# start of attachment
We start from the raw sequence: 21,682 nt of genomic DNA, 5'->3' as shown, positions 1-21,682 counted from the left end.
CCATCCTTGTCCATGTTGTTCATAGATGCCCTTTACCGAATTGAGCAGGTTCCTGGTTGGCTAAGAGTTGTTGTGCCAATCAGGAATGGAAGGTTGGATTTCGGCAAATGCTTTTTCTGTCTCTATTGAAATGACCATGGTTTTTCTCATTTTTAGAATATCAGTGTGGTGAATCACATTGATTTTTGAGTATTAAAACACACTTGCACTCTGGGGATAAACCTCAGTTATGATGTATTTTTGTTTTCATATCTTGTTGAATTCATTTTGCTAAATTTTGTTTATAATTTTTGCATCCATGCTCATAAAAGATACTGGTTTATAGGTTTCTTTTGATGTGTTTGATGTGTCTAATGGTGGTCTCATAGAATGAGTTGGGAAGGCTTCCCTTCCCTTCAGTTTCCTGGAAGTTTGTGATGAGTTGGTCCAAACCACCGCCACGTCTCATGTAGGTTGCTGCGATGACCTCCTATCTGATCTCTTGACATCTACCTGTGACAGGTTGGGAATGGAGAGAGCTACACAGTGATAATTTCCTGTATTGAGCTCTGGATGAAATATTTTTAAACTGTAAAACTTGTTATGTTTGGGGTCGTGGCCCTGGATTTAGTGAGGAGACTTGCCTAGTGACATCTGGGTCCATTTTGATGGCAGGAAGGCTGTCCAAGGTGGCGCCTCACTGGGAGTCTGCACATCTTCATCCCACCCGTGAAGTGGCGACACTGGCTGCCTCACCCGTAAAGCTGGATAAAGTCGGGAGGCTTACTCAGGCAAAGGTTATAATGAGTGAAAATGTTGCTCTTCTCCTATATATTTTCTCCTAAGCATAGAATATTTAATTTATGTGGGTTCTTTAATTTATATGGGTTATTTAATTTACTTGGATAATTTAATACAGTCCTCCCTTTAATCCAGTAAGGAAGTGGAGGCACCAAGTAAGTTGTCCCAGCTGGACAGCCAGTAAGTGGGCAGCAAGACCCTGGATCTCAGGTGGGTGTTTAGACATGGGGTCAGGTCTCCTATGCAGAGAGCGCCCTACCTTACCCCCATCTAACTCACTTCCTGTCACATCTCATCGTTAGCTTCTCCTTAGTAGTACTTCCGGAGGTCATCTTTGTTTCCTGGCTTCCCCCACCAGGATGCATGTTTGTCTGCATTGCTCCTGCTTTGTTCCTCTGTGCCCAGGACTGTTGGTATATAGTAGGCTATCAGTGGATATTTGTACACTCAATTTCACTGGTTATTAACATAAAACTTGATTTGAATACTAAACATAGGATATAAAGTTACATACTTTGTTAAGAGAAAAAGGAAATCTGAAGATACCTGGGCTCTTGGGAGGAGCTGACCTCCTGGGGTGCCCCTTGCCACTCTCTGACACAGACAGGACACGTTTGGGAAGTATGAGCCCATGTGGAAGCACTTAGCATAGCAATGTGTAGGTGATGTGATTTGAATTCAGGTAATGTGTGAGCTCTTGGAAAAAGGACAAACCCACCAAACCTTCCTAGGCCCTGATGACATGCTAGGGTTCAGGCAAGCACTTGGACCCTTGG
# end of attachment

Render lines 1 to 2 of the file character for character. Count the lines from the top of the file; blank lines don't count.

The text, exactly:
We start from the raw sequence: 21,682 nt of genomic DNA, 5'->3' as shown, positions 1-21,682 counted from the left end.
CCATCCTTGTCCATGTTGTTCATAGATGCCCTTTACCGAATTGAGCAGGTTCCTGGTTGGCTAAGAGTTGTTGTGCCAATCAGGAATGGAAGGTTGGATTTCGGCAAATGCTTTTTCTGTCTCTATTGAAATGACCATGGTTTTTCTCATTTTTAGAATATCAGTGTGGTGAATCACATTGATTTTTGAGTATTAAAACACACTTGCACTCTGGGGATAAACCTCAGTTATGATGTATTTTTGTTTTCATATCTTGTTGAATTCATTTTGCTAAATTTTGTTTATAATTTTTGCATCCATGCTCATAAAAGATACTGGTTTATAGGTTTCTTTTGATGTGTTTGATGTGTCTAATGGTGGTCTCATAGAATGAGTTGGGAAGGCTTCCCTTCCCTTCAGTTTCCTGGAAGTTTGTGATGAGTTGGTCCAAACCACCGCCACGTCTCATGTAGGTTGCTGCGATGACCTCCTATCTGATCTCTTGACATCTACCTGTGACAGGTTGGGAATGGAGAGAGCTACACAGTGATAATTTCCTGTATTGAGCTCTGGATGAAATATTTTTAAACTGTAAAACTTGTTATGTTTGGGGTCGTGGCCCTGGATTTAGTGAGGAGACTTGCCTAGTGACATCTGGGTCCATTTTGATGGCAGGAAGGCTGTCCAAGGTGGCGCCTCACTGGGAGTCTGCACATCTTCATCCCACCCGTGAAGTGGCGACACTGGCTGCCTCACCCGTAAAGCTGGATAAAGTCGGGAGGCTTACTCAGGCAAAGGTTATAATGAGTGAAAATGTTGCTCTTCTCCTATATATTTTCTCCTAAGCATAGAATATTTAATTTATGTGGGTTCTTTAATTTATATGGGTTATTTAATTTACTTGGATAATTTAATACAGTCCTCCCTTTAATCCAGTAAGGAAGTGGAGGCACCAAGTAAGTTGTCCCAGCTGGACAGCCAGTAAGTGGGCAGCAAGACCCTGGATCTCAGGTGGGTGTTTAGACATGGGGTCAGGTCTCCTATGCAGAGAGCGCCCTACCTTACCCCCATCTAACTCACTTCCTGTCACATCTCATCGTTAGCTTCTCCTTAGTAGTACTTCCGGAGGTCATCTTTGTTTCCTGGCTTCCCCCACCAGGATGCATGTTTGTCTGCATTGCTCCTGCTTTGTTCCTCTGTGCCCAGGACTGTTGGTATATAGTAGGCTATCAGTGGATATTTGTACACTCAATTTCACTGGTTATTAACATAAAACTTGATTTGAATACTAAACATAGGATATAAAGTTACATACTTTGTTAAGAGAAAAAGGAAATCTGAAGATACCTGGGCTCTTGGGAGGAGCTGACCTCCTGGGGTGCCCCTTGCCACTCTCTGACACAGACAGGACACGTTTGGGAAGTATGAGCCCATGTGGAAGCACTTAGCATAGCAATGTGTAGGTGATGTGATTTGAATTCAGGTAATGTGTGAGCTCTTGGAAAAAGGACAAACCCACCAAACCTTCCTAGGCCCTGATGACATGCTAGGGTTCAGGCAAGCACTTGGACCCTTGG